6. I was really grateful for the second chance at Teacher Training. I was the typical mature student – never missed a class and strived to get top marks for every assignment. I was gutted when I graduated 4 years later (1994) and discovered there were no jobs (I know how today’s graduates feel!). I managed to get 2 ‘year long’ supply positions before landing a permanent job at Carronshore P.S. I was ecstatic when I got the phone call to say I’d got the job – so much so, that I woke up the next day and was afraid to mention it to anyone in case I’d dreamt it.

7. I loved every minute of my first few years of teaching. Gradually, though, I started to become a bit disillusioned with the need for all the rigid planning. I started to ‘cheat’! What I wrote in my weekly forward plan sheet usually never happened because I’d entered my ‘middle of the night rambling’ phase. I used to keep scraps of paper beside the bed at night so that I could jot down ideas for the next day’s lessons. When I got to school, I’d gather the children round and tell them what I had planned for the day, and asked them what they thought. I think they looked forward to it all, because they ended up saying to me, ‘Well, what were your ‘middle of the night ramblings’ last night, Mrs V?” I even received a beautiful notebook as a Christmas present from Anna – loved the inscription:-)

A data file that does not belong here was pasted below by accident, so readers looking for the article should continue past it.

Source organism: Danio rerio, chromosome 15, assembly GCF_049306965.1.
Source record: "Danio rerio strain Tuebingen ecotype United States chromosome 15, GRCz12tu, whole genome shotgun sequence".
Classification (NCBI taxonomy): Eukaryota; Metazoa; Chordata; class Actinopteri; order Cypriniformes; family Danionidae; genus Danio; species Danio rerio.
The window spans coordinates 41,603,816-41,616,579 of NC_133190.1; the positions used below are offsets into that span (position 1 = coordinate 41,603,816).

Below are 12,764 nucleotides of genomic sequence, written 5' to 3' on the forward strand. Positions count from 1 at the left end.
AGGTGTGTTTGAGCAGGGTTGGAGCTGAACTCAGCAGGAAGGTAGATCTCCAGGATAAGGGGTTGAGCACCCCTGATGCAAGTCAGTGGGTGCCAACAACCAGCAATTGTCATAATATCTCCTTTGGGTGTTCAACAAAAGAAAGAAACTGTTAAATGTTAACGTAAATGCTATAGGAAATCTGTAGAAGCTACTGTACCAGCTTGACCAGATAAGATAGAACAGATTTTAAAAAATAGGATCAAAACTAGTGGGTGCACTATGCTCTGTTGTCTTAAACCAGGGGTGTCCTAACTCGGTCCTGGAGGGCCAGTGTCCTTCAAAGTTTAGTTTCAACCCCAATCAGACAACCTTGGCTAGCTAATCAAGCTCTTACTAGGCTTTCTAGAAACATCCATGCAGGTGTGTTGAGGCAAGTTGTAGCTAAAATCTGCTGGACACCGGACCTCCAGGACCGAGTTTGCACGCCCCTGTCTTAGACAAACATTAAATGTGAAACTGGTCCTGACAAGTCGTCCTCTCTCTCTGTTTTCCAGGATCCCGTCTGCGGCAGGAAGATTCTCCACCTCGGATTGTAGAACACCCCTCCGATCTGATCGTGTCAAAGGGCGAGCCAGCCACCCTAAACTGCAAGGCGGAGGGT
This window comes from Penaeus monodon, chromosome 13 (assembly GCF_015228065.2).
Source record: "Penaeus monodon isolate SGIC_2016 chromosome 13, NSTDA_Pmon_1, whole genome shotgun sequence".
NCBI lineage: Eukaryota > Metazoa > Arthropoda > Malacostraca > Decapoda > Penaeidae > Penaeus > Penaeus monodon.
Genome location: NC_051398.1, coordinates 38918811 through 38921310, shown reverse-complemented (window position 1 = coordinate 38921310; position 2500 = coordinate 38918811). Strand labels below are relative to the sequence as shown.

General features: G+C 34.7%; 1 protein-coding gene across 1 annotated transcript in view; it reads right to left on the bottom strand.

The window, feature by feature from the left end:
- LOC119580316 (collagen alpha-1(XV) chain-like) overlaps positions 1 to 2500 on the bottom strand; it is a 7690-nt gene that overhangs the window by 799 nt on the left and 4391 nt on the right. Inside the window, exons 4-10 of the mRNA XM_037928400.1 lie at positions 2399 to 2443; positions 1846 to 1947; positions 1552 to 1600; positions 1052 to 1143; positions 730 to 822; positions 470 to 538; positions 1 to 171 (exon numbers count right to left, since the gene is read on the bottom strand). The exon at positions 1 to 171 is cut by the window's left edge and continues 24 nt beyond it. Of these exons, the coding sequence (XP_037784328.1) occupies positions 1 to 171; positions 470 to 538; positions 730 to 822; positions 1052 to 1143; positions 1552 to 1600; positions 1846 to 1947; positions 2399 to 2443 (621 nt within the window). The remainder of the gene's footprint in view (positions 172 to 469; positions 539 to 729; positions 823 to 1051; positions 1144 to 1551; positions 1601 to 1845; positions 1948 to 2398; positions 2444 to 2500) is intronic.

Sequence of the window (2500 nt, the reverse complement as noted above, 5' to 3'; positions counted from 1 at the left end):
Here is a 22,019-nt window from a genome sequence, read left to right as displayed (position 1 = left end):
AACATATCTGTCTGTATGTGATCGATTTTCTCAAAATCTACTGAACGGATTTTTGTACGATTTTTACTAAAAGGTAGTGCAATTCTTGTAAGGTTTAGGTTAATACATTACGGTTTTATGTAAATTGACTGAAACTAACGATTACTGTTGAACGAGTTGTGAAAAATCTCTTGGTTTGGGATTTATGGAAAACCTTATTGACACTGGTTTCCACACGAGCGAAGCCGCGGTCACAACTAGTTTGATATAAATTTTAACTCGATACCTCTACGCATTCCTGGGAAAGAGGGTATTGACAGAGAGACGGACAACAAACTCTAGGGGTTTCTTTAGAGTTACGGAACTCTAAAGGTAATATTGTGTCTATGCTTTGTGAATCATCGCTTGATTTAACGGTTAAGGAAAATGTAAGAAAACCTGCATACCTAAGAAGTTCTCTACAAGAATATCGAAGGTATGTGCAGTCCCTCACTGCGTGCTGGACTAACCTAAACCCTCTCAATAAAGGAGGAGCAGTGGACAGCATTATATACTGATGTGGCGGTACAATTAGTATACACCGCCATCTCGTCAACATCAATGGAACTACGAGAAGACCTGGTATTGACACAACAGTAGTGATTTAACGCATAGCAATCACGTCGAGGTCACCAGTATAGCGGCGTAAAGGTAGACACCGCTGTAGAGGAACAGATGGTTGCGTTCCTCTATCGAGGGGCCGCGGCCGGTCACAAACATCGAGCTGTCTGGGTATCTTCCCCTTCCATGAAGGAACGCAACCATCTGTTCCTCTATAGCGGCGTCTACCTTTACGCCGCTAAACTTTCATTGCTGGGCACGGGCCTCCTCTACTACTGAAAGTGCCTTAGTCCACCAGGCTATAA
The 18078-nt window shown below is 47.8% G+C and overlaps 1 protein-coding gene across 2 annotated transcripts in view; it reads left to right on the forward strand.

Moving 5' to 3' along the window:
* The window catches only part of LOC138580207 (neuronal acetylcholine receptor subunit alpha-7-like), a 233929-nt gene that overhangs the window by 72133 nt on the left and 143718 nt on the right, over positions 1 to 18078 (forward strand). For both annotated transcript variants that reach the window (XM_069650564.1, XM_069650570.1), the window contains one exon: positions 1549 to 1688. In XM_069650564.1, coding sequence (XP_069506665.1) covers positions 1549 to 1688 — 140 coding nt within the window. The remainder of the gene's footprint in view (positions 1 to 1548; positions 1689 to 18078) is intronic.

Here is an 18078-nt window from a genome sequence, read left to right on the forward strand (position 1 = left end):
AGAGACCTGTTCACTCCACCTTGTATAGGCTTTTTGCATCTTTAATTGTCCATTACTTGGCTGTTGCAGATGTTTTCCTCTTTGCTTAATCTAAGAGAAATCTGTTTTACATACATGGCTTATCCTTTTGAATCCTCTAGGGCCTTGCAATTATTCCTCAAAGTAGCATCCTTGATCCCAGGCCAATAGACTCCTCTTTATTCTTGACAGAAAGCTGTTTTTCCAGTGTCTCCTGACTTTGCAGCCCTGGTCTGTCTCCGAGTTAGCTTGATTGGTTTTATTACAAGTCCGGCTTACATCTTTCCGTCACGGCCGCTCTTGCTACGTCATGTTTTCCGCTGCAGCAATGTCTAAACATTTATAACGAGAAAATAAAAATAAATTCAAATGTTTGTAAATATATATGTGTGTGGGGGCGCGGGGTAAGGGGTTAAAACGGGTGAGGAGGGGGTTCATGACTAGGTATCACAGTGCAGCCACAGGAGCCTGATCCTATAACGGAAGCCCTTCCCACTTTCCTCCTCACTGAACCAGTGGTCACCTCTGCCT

I haven’t ‘tagged’ anyone else because I’m not sure how to find out who has/hasn’t been tagged. Please leave a comment with a suggested list of suitable candidates 😉

Enough is Enough!

 This is one of our class blogs where ads have been appearing recently.

The class teacher contacted me for advice and I suggested that the school could sign up to be an edublogs supporter and then there would be no more ads appearing on their site. I also pointed out that if any other teachers were keen to set up a class blog, then their blogs could be included in the school’s ‘ad free’ package.

The school is happy to do that and the problem will be resolved soon.

Sometimes these ads are harmeless enough, but when I clicked on their blog earlier this evening, this is what I saw (these children are 6 years old!).

 

 

I focussed on the add links on the left hand side menu. When I clicked on the last link, it took me to this page: